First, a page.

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Son’s signature tribute to Dad

Keeping dearly departed heart attack victim's memory alive with personalized T-shirts, ball caps

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I’m not sure how far back the tradition dates — the one where soldiers and sailors tattooed hearts on their hairy arms.

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Opinion

Hey there, time traveller!
This article was published 21/07/2016 (2325 days ago), so information in it may no longer be current.

I’m not sure how far back the tradition dates — the one where soldiers and sailors tattooed hearts on their hairy arms.

With “Mom” in the centre.

But last weekend at a neighbourhood barbeque, I chanced to see something that reminded me of that iconic look and sentiment. Except the tribute was embroidered on a baseball hat — without the heart — and it honoured a father. Although “dad” wasn’t the word tucked discretely, and stylishly, black-on-black, on a  ball cap. And that by itself is not what got my attention.

Custodio Caetano Reis

It was that clean, basic black look.

And the swirl of what appeared to be the signature of some hot new line of designer product. But it’s not a famous designer label, at least not yet. It’s simply a son’s tip of the cap, so to speak, to his late father.

“My father passed about a year ago,” Pedro Reis would tell me later.

His dad, Custodio Caetano Reis, was vacationing in Cuba when he had a fatal heart attack. The father of three — two boys and a girl — was 65. As a handsome young man in Portugal he had been in the army, but when Custodio arrived in Canada he, like many of his countrymen, became a construction worker.

“He was a very liked, very loved person. Very popular,” Pedro said. “People to this day still tell me stories about him.”

Around the construction site, Custodio always wore a baseball cap with the family’s last name on the front.

“Reis,” it read.

“He was very proud of his last name.”

And of what it means in Portuguese — kings.

‘I never want people to stop talking about him. I want people to always remember him. And I want his name to always stay alive’– Pedro Reis of his father, Custodio Caetano Reis 

When he decided to salute his father, the baseball hat wasn’t what Pedro created first.

Instead, Pedro designed two T-shirts with his father’s photo as a young soldier on the pocket. One was for Pedro, and one was for his younger brother, Marc. They were delivered on Remembrance Day. It was only after his sister, Debby, and others in the family admired the T-shirts and wanted more that Pedro decided to make a couple of caps, too.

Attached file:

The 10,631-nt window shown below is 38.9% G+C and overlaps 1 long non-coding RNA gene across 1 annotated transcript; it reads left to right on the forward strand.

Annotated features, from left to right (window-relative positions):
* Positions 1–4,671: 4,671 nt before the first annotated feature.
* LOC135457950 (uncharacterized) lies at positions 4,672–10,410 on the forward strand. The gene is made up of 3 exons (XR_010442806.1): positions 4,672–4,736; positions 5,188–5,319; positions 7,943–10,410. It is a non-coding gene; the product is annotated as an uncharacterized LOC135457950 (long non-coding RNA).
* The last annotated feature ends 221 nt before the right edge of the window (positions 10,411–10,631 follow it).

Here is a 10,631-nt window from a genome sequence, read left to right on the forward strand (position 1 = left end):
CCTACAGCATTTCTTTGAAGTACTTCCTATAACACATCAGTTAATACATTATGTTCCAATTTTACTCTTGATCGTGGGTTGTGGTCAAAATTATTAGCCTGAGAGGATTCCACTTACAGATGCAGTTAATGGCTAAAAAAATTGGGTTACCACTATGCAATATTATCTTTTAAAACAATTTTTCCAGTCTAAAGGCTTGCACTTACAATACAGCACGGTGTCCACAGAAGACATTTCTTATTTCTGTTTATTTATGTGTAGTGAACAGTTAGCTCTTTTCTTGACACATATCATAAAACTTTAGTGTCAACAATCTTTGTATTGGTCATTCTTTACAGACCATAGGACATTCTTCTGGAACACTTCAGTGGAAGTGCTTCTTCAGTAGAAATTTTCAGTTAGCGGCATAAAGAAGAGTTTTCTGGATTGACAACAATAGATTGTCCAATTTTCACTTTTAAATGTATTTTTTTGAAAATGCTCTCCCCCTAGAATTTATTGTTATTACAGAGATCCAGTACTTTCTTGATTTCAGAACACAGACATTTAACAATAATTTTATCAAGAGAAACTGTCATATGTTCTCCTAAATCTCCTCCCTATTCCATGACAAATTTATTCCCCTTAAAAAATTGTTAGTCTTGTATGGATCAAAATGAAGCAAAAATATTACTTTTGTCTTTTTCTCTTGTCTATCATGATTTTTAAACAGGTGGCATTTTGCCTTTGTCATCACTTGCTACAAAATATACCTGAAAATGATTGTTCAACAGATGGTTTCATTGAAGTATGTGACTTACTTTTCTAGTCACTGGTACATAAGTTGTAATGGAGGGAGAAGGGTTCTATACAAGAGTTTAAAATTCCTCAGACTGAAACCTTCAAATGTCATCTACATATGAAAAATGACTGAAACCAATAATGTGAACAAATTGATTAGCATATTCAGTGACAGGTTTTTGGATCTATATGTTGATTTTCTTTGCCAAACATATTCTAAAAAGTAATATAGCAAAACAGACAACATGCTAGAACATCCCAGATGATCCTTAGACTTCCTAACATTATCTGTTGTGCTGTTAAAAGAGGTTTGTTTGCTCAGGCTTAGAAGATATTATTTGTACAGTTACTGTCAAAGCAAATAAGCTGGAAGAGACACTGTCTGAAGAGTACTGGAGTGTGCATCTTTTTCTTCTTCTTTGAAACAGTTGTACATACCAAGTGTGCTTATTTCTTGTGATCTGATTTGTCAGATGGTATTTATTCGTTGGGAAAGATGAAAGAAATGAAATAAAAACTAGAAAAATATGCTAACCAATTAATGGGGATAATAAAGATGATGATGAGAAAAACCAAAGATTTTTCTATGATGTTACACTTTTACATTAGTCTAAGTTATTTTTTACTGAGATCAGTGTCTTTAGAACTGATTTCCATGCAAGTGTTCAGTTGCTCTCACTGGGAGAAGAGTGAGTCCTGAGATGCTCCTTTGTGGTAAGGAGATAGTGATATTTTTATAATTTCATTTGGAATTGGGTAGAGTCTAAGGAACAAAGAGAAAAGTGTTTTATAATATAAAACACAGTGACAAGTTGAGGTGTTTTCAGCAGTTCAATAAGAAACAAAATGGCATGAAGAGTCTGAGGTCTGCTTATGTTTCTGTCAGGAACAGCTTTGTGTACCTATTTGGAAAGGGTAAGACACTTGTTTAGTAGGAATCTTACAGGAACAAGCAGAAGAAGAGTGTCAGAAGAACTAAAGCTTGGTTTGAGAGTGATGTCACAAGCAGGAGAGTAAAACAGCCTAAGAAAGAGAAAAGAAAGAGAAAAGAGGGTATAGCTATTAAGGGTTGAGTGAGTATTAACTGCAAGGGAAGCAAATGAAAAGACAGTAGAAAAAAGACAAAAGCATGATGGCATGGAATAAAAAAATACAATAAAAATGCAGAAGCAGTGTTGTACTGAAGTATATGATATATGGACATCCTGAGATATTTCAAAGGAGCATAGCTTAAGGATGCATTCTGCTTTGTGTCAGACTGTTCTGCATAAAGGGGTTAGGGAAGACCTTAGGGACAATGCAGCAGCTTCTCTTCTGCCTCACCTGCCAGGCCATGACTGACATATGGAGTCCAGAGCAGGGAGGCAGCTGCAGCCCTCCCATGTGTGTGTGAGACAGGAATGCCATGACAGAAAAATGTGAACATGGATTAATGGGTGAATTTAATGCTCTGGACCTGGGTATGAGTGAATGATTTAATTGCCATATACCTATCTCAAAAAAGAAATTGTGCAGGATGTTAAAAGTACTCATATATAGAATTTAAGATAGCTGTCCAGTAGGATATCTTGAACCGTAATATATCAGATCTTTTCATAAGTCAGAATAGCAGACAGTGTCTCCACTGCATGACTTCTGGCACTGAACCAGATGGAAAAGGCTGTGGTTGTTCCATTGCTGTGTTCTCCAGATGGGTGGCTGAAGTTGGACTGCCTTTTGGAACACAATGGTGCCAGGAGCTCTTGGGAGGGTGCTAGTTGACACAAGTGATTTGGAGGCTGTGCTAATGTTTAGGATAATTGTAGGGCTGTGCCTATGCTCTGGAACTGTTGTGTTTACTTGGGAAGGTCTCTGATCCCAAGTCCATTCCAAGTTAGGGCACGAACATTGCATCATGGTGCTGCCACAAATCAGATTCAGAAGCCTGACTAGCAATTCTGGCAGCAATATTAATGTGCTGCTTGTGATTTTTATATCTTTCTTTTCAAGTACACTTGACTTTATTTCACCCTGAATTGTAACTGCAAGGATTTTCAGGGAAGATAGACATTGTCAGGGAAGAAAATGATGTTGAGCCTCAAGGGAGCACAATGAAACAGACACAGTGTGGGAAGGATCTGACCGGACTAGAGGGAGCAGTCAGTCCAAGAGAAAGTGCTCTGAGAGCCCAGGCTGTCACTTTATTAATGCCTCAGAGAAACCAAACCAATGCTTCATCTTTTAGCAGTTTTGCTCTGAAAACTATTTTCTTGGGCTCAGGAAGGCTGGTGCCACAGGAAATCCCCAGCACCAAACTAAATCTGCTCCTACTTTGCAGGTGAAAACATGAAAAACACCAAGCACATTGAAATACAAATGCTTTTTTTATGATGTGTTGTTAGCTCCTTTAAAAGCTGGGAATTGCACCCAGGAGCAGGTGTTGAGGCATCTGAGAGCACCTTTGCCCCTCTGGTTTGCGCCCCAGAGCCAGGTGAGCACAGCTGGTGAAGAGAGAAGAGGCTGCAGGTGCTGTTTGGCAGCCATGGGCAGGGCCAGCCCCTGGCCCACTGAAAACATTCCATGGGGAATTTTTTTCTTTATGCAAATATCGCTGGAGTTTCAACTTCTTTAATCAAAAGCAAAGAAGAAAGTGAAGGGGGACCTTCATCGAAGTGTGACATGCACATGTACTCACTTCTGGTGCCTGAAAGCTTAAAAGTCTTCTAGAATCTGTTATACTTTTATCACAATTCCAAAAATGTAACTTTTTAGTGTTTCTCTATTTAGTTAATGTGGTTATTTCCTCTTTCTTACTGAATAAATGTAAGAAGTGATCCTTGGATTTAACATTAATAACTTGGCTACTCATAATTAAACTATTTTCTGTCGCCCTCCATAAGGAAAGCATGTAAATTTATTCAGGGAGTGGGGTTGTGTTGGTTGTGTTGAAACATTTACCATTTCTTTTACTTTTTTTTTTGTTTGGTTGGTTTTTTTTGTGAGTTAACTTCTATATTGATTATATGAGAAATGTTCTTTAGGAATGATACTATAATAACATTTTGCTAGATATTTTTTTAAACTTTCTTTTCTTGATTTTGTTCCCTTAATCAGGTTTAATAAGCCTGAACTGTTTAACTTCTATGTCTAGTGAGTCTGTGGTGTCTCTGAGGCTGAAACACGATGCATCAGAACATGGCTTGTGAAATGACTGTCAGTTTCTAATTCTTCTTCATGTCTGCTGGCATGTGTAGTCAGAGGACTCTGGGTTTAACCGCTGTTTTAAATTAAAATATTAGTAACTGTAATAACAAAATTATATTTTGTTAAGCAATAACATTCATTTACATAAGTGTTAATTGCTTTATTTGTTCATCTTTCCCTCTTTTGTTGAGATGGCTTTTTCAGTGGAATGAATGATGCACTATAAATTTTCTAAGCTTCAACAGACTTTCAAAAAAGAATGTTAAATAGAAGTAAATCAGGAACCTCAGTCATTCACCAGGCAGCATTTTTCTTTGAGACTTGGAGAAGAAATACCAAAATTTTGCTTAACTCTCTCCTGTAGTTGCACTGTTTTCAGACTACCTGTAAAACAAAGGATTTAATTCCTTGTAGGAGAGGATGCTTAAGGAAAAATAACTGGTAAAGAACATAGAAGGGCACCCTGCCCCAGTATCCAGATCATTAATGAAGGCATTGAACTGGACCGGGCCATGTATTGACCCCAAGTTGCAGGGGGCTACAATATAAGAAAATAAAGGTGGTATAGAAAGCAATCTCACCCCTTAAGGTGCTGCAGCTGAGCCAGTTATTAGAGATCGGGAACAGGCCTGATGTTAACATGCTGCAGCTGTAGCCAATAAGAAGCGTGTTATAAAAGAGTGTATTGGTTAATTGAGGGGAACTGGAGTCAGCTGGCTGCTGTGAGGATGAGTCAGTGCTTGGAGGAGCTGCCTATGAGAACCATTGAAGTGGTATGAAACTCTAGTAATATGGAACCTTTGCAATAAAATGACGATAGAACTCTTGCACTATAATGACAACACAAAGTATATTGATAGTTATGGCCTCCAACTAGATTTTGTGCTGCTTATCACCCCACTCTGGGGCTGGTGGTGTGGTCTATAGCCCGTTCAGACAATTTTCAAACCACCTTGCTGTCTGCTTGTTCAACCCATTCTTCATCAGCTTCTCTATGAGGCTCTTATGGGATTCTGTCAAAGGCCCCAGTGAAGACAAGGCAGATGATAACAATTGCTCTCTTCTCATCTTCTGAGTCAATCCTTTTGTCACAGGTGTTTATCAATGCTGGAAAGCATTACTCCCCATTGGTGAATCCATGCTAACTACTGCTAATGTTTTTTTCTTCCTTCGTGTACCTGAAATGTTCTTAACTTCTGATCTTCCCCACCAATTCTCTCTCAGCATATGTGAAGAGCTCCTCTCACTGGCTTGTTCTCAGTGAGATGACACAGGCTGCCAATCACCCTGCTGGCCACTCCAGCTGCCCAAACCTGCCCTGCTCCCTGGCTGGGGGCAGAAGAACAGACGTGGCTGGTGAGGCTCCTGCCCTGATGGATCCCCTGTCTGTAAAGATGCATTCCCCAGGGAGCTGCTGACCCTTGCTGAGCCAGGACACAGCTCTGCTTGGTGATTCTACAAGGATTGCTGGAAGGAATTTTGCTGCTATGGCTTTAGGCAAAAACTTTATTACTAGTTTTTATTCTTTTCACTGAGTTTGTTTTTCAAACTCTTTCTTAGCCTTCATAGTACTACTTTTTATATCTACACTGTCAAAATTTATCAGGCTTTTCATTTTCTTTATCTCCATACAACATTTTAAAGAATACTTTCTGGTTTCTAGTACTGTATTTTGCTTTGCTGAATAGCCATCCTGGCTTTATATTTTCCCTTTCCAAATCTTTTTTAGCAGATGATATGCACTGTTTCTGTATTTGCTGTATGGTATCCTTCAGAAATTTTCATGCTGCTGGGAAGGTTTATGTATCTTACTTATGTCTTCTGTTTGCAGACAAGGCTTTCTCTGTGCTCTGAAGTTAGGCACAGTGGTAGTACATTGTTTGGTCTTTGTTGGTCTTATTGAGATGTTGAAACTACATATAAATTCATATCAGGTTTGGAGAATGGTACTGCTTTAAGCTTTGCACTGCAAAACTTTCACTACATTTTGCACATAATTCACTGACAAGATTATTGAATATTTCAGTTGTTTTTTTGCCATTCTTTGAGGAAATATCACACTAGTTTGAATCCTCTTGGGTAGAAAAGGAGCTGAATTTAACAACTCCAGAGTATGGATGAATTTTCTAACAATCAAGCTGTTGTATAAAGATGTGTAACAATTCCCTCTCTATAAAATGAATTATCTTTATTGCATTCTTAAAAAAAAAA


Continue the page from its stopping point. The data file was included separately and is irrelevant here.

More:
Which is when the idea of having a tag with a logo struck him. Not being a professional designer — Pedro is operations manager at Birchwood BMW — the 32-year-old struggled initally with what font to use. Until he came up with the obvious answer.

His father’s signature.

Abbreviated to read Rei — for “king.”

When people — friends of the family mostly — saw the hats and the “Rei” signature, that’s what hooked them.

“The next thing you knew, it spread really quickly. Everybody wanted one because he was so loved and so fun and funny and such a positive person.”

The fact the balls caps look so classy, cool and different helped their popularity, of course. By Christmas, he had more stock, and he was giving the hats and shirts as presents.

ZACHARY PRONG / WINNIPEG FREE PRESS Pedro Reis has been selling hats and t-shirts adorned with his father's signature and photos out of the back of his trunk. He plans on expanding his business in the near future. July 20, 2016.

But seven months later, Pedro still doesn’t have a website devoted to the budding Rei line, although Wednesday he did create an Instagram page.

“I wanted it to be popular one day. I want people who don’t even know my dad to wear them. And that’s kind of what’s happening right now.”

Even without a marketing strategy, much less a place to buy a Rei ball cap or shirt.

So, I asked him, how does someone buy one of your hats?

That’s the tricky part, Pedro said. He always has some with him, but… “People have to know somebody who knows somebody.”

Pedro likes that, though, and the way it’s going. 

“You know I have people calling me, giving me contacts with their friends and family that really like the hats. I kind of like that. That people have to come and talk to me and ask about it. Which is kind of cool.”

In the end, I wondered what he thinks his dad would think of the Rei hat and the shirts with his photo on the pocket.

“He would be so proud. My dad was always extremely proud of all three of us. So I’m kind of returning the favour. Showing how proud I am of him. I know he would be so happy. I know he can see what’s going on. This is for him. That’s what this is all about.”

ZACHARY PRONG / WINNIPEG FREE PRESS Pedro Reis decided to keep the memory of his father alive by using part of his signature — ‘Rei,’ which means king in Portuguese — on hats he gave to family members and friends as gifts.

“That’s the other thing,” Pedro added. “It’s my way of keeping him alive.”

Which reminded Pedro of something someone once told him: as long as someone is talking about you — remembering you — you never really die. 

“I never want people to stop talking about him. I want people to always remember him. And I want his name to always stay alive.”

So, all together now, hats on for the father, and hats off to the son. If you can find one, of course.

gordon.sinclair@freepress.mb.ca

History

Updated on Thursday, July 21, 2016 8:44 AM CDT: Adds photos, adds link

Updated on Thursday, July 21, 2016 11:32 AM CDT: Corrects age of father.

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